Sunday’s performance was the first daytime “matinee” round for the Wrangler NFR since 2005, and fans who are unable to make it to Las Vegas – especially ones from the East coast – often complain about the late television times, but they couldn’t do that Sunday. Fans at the rodeo Sunday fans seemed to enjoy the change of pace from the nighttime perfs.

“I think it’s going to be great,” Russell said. “I like the daytime performance, because it gives you the evening off. But I don’t mind the night performances either. I like (rodeo) any time.”

The "Raminator" is a popular photo op for fans at the ProRodeo Zone.

There are also several tents and trailers right outside the Thomas & Mack Center offering fun and entertainment for fans. Booths and tents from Commemorative Firearms, the Tropicana, Tough Enough To Wear Pink, MGM Grand Resorts, Purina, Hooters, Hard Rock and other merchandise stops were all laid out for fans to investigate.

There was also ample food outside the building, with bars and more food vendors inside the Thomas & Mack Center on the concourse. Rodeo attendees could also go by the ProRodeo Hall of Fame booth, where I saw Hall of Fame bull rider Charles Sampson signing autographs before Round 3, or by the Cowboy Corral for a pre-performance concert.

One fan I talked to before the rodeo, Sharon Two Bears from Cannonball, N.D., came to the Round 4 performance hoping for a special show in the saddle bronc riding.

“They took out the elminators in the saddle broncs last year, so I hope they didn’t do that again this year,” said Two Bears, who has been coming to the Wrangler NFR since 1987.”

I saw 2007 World Champion Saddle Bronc Rider Taos Muncy before the rodeo and asked him about his draw. He said he had a good one, but also a “scary” horse – Flying Five Rodeo Company’s Broken Saddles.

Muncy said it was an “eliminator pen” Sunday afternoon in the saddle bronc riding, and he was right. Nine cowboys rode before there was a score recorded, with Bradley Harter finally making the eight-second whistle from the No. 10 hole. Ten of the 14 bronc riders who nodded their heads (Cody DeMoss was still out with the shoulder injury) failed to register a score, so Muncy’s 76.5-point score was good enough for fourth place and $7,500.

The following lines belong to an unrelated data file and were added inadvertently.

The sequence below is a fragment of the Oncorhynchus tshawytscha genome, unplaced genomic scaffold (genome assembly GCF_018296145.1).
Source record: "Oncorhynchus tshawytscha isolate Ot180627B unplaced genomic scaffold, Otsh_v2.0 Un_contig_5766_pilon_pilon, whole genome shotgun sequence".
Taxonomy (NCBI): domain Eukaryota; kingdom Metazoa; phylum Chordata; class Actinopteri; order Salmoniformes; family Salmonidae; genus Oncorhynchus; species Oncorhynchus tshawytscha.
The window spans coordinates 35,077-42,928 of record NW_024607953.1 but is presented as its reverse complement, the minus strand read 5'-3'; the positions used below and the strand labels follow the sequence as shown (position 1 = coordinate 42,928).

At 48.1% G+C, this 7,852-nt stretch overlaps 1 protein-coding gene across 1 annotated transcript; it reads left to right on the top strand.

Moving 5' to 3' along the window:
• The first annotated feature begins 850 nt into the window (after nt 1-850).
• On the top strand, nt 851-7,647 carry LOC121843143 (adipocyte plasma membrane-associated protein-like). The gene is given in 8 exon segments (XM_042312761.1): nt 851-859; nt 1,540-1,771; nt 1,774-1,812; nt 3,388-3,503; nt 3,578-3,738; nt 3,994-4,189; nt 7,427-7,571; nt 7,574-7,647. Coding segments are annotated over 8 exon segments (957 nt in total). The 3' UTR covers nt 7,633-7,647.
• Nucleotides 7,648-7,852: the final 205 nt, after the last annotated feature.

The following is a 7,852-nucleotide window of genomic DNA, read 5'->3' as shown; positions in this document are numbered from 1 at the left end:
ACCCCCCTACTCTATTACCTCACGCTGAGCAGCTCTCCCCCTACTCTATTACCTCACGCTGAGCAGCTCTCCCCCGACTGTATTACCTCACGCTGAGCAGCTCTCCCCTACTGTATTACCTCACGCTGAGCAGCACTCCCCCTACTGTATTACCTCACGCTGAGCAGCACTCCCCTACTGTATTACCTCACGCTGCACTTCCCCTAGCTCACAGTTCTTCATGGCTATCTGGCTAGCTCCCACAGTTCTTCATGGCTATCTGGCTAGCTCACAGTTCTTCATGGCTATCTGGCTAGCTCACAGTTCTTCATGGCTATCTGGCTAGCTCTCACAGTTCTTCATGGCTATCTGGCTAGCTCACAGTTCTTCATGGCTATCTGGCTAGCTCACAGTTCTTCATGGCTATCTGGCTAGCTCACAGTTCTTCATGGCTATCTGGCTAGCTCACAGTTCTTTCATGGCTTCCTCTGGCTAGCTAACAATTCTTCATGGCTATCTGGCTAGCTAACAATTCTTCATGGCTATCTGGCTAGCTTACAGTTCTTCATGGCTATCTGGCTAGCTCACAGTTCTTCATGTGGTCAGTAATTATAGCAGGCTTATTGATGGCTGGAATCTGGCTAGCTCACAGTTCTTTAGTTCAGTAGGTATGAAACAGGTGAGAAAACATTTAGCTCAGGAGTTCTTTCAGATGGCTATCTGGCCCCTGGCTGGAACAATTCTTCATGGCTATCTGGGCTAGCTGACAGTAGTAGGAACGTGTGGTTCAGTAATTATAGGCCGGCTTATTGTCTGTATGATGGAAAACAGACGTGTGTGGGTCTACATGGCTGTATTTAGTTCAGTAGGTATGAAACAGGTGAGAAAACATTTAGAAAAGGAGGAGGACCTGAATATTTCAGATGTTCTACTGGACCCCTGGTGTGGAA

It’s funny that Two Bears was asking for a pen like this and got exactly what she was asking for. How’s that for service?

But rodeo and its sponsors and organizers routinely do a good job of making the events fun for fans. Considering fans are the force that powers ProRodeo, that’s a good thing for the sport.

Hall of Famer Charles Sampson signed autographs in the Thomas & Mack pavilion before Round 3.

“The fans are what makes all this happen,” said veteran bareback rider Cody DeMers, who split first place in Round 4 with Steven Dent with an 87-point ride. “Their support and belief in what rodeo is makes it fun for us and makes it possible for us to make a living doing what we’re doing. Without the fans, we have nothing.

“The fans here at the Thomas & Mack are outstanding, and they’re just as jacked up as we are. My wife and 10-month-old kid are sitting up there behind Turtle Powell’s family, and she just says how amazing it is up there to sit there with people like that and the fans who are just so great.”

No wonder contestants start each night here with a tip of the Resistol to the fans.